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Re: Obscure crashes due to gcc 4.9 -O2 => -fisolate-erroneous-paths-dereference


On Wed, Feb 18, 2015 at 11:21 AM, Jeff Prothero <jprother@altera.com> wrote:
>
> Starting with gcc 4.9, -O2 implicitly invokes
>
>     -fisolate-erroneous-paths-dereference:
>
> which
>
>     https://gcc.gnu.org/onlinedocs/gcc/Optimize-Options.html
>
> documents as
>
>     Detect paths that trigger erroneous or undefined behavior due to
>     dereferencing a null pointer. Isolate those paths from the main control
>     flow and turn the statement with erroneous or undefined behavior into a
>     trap. This flag is enabled by default at -O2 and higher.
>
> This results in a sizable number of previously working embedded programs mysteriously
> crashing when recompiled under gcc 4.9.  The problem is that embedded
> programs will often have ram starting at address zero (think hardware-defined
> interrupt vectors, say) which gets initialized by code which the
> -fisolate-erroneous-paths-deference logic can recognize as reading and/or
> writing address zero.

You should have used -fno-delete-null-pointer-checks which has been
doing this optimization for a long time now, just it got better with
-fisolate-erroneous-paths-dereference pass.

Thanks,
Andrew Pinski



>
> What happens then is that the previously running program compiles without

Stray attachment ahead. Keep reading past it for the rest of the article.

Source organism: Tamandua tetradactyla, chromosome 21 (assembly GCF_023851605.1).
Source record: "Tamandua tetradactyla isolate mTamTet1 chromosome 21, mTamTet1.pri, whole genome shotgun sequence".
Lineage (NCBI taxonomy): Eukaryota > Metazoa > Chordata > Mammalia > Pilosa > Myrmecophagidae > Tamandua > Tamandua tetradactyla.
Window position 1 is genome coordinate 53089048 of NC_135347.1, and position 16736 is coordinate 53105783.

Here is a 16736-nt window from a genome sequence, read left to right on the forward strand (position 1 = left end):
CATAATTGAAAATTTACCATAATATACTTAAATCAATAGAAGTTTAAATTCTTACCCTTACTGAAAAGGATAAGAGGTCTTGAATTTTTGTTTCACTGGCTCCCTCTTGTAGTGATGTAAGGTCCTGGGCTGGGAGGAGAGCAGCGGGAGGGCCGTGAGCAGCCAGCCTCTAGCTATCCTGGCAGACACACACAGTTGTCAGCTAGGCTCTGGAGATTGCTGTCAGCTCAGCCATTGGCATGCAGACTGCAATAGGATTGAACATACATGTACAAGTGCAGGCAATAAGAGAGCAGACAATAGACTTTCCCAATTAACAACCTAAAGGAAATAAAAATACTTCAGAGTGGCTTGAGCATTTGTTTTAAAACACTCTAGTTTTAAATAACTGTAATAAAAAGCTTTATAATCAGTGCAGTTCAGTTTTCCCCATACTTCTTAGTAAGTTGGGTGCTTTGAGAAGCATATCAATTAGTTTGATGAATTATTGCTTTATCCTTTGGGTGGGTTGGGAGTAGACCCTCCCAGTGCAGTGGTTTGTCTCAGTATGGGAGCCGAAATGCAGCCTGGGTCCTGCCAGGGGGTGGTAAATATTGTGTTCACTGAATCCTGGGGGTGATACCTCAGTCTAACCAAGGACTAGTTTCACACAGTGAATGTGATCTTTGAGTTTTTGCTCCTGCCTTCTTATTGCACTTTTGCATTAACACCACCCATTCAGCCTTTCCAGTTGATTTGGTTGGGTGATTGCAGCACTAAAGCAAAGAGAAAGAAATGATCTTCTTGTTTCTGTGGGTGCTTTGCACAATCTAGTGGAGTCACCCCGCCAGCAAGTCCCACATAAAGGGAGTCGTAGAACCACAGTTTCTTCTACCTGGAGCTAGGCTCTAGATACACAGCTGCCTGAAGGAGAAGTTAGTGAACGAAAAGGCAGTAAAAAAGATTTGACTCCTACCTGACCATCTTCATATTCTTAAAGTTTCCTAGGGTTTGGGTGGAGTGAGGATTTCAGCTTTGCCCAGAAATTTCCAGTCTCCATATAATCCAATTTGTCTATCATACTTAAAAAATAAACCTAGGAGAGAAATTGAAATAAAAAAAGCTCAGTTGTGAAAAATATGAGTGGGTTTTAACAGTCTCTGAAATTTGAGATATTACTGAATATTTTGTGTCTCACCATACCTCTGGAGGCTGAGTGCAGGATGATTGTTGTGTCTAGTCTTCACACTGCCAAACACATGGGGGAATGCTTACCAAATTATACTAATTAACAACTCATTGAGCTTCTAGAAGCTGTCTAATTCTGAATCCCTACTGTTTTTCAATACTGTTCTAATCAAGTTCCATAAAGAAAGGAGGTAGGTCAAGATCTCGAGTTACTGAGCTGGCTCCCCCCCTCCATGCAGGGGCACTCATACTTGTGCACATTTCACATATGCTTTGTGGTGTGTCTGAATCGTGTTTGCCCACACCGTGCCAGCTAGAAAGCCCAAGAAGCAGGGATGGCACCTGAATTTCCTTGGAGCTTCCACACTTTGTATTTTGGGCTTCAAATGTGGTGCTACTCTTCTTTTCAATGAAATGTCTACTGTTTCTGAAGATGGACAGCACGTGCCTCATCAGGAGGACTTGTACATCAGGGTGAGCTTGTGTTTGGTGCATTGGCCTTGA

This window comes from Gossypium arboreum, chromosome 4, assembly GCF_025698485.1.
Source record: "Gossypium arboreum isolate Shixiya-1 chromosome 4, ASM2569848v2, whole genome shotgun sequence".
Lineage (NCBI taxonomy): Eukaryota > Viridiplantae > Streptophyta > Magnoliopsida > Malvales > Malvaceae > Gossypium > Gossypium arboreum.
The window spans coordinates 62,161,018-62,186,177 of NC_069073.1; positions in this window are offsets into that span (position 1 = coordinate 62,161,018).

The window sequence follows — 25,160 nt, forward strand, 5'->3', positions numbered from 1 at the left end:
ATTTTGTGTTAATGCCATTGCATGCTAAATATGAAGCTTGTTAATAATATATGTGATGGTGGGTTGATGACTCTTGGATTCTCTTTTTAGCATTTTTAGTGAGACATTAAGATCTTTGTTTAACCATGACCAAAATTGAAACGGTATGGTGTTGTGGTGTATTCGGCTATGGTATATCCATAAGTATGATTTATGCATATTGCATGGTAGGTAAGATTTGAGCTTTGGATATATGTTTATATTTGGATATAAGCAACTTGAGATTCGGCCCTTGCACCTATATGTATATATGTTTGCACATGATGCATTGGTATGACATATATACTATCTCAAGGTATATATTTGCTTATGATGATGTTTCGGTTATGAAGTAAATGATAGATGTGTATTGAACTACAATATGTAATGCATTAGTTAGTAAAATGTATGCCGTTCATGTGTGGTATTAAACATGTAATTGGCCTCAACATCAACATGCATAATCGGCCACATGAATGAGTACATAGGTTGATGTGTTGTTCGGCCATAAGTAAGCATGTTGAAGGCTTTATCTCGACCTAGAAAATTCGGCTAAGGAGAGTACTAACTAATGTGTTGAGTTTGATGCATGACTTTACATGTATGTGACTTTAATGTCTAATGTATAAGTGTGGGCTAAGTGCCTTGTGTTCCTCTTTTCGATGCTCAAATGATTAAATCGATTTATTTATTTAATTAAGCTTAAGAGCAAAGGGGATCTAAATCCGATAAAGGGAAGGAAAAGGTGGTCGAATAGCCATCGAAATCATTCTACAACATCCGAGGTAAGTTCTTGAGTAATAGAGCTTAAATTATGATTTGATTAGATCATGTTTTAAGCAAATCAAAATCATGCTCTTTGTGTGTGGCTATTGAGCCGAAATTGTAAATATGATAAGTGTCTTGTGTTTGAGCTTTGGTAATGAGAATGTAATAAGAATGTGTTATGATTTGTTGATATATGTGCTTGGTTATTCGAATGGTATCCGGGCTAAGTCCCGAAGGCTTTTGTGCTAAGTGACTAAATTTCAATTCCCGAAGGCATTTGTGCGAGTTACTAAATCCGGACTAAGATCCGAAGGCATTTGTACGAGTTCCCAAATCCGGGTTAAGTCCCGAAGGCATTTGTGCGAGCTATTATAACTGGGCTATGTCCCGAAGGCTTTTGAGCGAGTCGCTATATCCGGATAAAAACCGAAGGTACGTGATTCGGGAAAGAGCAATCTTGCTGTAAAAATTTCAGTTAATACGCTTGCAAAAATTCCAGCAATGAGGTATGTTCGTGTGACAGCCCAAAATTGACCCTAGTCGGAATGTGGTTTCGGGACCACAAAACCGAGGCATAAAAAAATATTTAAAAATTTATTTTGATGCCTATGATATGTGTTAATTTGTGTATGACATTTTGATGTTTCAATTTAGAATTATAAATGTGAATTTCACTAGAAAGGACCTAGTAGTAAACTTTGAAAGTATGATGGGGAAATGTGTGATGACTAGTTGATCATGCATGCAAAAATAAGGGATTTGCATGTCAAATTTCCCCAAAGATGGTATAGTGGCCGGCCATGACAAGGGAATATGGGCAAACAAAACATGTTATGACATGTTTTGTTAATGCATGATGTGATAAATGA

> any warnings, but then typically locks up mysteriously (often disabling the
> remote debug link) due to the trap not being gracefully handled by the
> embedded runtime.
>
> Granted, such code is out-of-spec wrt to C standards.
>
> None the less, the problem is quite painful to track down and
> unexpected.
>
> Is there any good reason the
>
>     -fisolate-erroneous-paths-dereference
>
> logic could not issue a compiletime warning or error, instead of just
> silently generating code virtually certain to crash at runtime?
>
> Such a warning/error would save a lot of engineers significant amounts
> of time, energy and frustration tracking down this problem.
>
> I would like to think that the spirit of gcc is about helping engineers
> efficiently correct nonstandard pain, rather than inflicting maximal
> pain upon engineers violating C standards.  :-)
>
> -Jeff
>
> BTW, I'd also be curious to know what is regarded as engineering best
> practice for writing a value to address zero when this is architecturally
> required by the hardware platform at hand.  Obviously one can do various
> things to obscure the process sufficiently that the current gcc implementation
> won't detect it and complain, but as gcc gets smarter about optimization
> those are at risk of failing in a future release.  It would be nice to have
> a guaranteed-to-work future-proof idiom for doing this. Do we have one, short
> of retreating to assembly code?


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